The part about lighter colored livers being from younger animals, though…? I’m not sure that’s accurate. Definitely not the case with chickens in my years of raising and slaughtering them; fresh livers from young poultry are uniformly dark and firm, while livers from OLDER birds (spent layers and cocks typically three years old or older) are usually lighter brown, sometimes slightly uneven or mottled in coloration. I do not save or eat those livers. A dark, deep reddish-brown color and firm texture has always been to me the sign of a healthy, fresh liver from a young animal.

    Cheers, and happy dining!

    Sky wrote on May 7th, 2013
  4. Except for the brain, I have been eating these all my life. I actually made liver(from bison, which we bought from Sprouts Market) and onions for dinner last night, my first time to cook it myself and it actually turned out pretty good if I may say so. I just marinated it with Braggs liquid amino, lemon, salt and pepper for an hour or so and then fried them.

    Lee wrote on June 19th, 2013
  5. Starting off with liver and kidney

    Hmmm, the two most toxic organs possible as they both act as filters for toxins.

    Considering how much our animals are pumped with anti-biotics, be prepared to have a huge amount of chemicals in these two.

    The liver stores the toxins that the kidney cannot dispose. I would not touch liver if it was from anything other than a NEWBORN animal.

    Carly wrote on July 5th, 2013
  6. I grew up eating heart, lightly floured, salted a peppered and gently fried. Mother fixed beef tongue by boiling it in the deep well in the stove, with lots of garlic, celery onions and salt & pepper. When the tongue was done she put it on a cutting board, let it cool slightly then stripped the skin off. Meanwhile she boiled potatoes in the liquid that was left from the tongue, tossed a salad and sliced the tongue from tip to the back of the tongue. She served the smallest tenderest portions at the table and saved the bigger back slices for sandwiches the next day. YUM!!
    She fixed liver the standard way at the time fried with bacon and onions but we kids didn’t ever really like it so she finally stopped. As a teen I bought kidneys and cooked them once for dinner. The family was fine with them. At the time they instructed you to boil them gently in salted water to remove the “piss”. The only thing I didn’t like about them at the time was the smell while they went through that process.
    Mother also fried us chicken gizzards once in a while. A real treat.
    My dad and mom were raised on the above plus brains, head cheese, cheek meat, sweetbreads, fresh eggs, and a daily dose of cod liver oil.
    I’d like to get back to organ meats and offal again adding a few things that I’ve never tried.

    Ludona H. Smith wrote on August 14th, 2013
  7. All those organs you listed are frequent fare here in the Philippines!

    Rick Emerson Ong wrote on September 12th, 2013
  8. You can also make liver into pate. Heart is really delicious and one of the best parts. Kidneys are good, too. I use the lungs, too. The dog and cat love them. I use it for pate or also ground up with rice.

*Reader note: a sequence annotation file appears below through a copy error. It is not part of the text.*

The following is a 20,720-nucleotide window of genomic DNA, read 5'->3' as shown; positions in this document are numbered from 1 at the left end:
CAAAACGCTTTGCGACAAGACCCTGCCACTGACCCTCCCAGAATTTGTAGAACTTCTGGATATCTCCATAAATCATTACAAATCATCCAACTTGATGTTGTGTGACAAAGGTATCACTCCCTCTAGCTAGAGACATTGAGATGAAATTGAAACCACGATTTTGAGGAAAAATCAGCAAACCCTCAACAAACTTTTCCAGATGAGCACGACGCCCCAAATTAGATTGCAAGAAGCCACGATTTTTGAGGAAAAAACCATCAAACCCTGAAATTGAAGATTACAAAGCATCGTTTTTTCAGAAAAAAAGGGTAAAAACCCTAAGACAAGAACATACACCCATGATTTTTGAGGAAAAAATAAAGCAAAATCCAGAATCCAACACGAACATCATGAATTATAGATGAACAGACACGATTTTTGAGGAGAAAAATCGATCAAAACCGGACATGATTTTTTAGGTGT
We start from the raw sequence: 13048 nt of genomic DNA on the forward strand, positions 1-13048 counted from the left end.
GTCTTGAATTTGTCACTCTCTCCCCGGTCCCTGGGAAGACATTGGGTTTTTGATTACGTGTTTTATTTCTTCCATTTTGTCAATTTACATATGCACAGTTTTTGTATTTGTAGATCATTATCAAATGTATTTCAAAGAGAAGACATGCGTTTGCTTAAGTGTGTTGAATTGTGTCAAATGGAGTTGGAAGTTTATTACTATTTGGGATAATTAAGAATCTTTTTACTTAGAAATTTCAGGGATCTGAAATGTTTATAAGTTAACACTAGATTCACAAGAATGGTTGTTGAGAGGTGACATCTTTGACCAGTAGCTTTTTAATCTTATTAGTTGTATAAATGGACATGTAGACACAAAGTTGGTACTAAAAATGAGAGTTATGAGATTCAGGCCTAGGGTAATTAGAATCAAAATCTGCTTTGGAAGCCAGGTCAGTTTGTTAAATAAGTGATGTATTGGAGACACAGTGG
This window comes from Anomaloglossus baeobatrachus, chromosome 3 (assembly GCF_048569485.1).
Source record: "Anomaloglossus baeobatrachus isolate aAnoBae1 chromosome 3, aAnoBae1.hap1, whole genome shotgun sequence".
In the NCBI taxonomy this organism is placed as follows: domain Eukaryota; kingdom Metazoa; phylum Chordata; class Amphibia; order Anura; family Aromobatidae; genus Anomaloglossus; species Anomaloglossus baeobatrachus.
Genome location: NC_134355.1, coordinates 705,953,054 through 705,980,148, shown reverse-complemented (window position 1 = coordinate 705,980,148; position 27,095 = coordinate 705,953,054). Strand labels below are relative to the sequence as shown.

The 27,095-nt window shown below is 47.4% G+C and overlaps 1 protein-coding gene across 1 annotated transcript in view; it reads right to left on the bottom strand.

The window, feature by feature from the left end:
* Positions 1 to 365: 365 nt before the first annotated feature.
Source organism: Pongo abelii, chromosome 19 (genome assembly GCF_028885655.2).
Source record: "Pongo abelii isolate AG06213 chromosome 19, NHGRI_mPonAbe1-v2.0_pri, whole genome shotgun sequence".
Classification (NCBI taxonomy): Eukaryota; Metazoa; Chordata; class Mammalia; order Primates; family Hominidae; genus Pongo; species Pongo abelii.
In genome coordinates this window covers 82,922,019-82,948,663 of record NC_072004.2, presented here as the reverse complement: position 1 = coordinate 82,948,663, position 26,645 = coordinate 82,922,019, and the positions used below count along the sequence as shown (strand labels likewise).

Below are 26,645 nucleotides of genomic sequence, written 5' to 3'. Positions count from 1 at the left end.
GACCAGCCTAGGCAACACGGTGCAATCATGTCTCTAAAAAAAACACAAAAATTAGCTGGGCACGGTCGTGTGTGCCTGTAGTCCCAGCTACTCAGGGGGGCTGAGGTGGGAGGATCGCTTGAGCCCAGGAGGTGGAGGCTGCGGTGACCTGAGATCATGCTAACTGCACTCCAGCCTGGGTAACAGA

Meat Lover wrote on September 22nd, 2013
  9. My kids love ox heart either cooked in a bolognese style sauce or into a casserole. They don’t know it’s heart it’s very steak-like :D:D

    Not primal I know, but son loves it in a tomatoe-y sauce (in slow cooker) wrapped in tortilla

    So cheap! love it.

    Louise wrote on October 4th, 2013
  10. I eat organ mean. only the brain gave me some icky feeling, don’t know if i will ever warm up to it. i have not eaten the sweetbread before, maybe i will try it some day. Nice article and enlightening.

    Ejiro wrote on November 27th, 2013
  11. Found this a long time after its original posting.Some memories about organ meats….As a boy, loved steak and kidney (still do ) ; loved lambs brains (can’t do ) ;didn’t like liver till a Kiwi guy cooked it for me with bacon, onions and mushrooms- delish! Worked in a butcher’s after school and on weekends during high school – made lots of mince meat. If it was too fatty and pale I would run it through again with lots of beef hearts to make it redder. My granny used to make potted meat,which was a combination of ox tongue,ox tail and pig cheek, cooked slowly then put into a tin like meatloaf to set,then eaten cold in slices.My dad loved this..She also cooked him tripe and onions a lot ( probably to nudge him to marry her daughter ! It worked ! )

    Mr B wrote on February 8th, 2014
  12. Does anyone know where I can get grass fed bison, cow, or lamb brain online or through mail? Thank you very much

    Lucas wrote on February 15th, 2014
  13. Sorry, I don’t eat any of the above. :(

    Aqiyl Aniys wrote on February 25th, 2014
  14. You lost me at brains and tripe. Liver, heart, kidneys.. totally willing to try. Sweetbreads? Eh.. maybe.

    Sarah wrote on March 19th, 2014
  15. I’m really trying to force myself to try new things during my current 21 day challenge but this article is making the hard boiled eggs I just ate threaten to come back up… I could really use some recipes for beginners. Any suggestions?

    Liza wrote on March 20th, 2014
  16. Where can you get organic organs? I’m pretty sure Walmart won’t have any…

    Sarah wrote on March 21st, 2014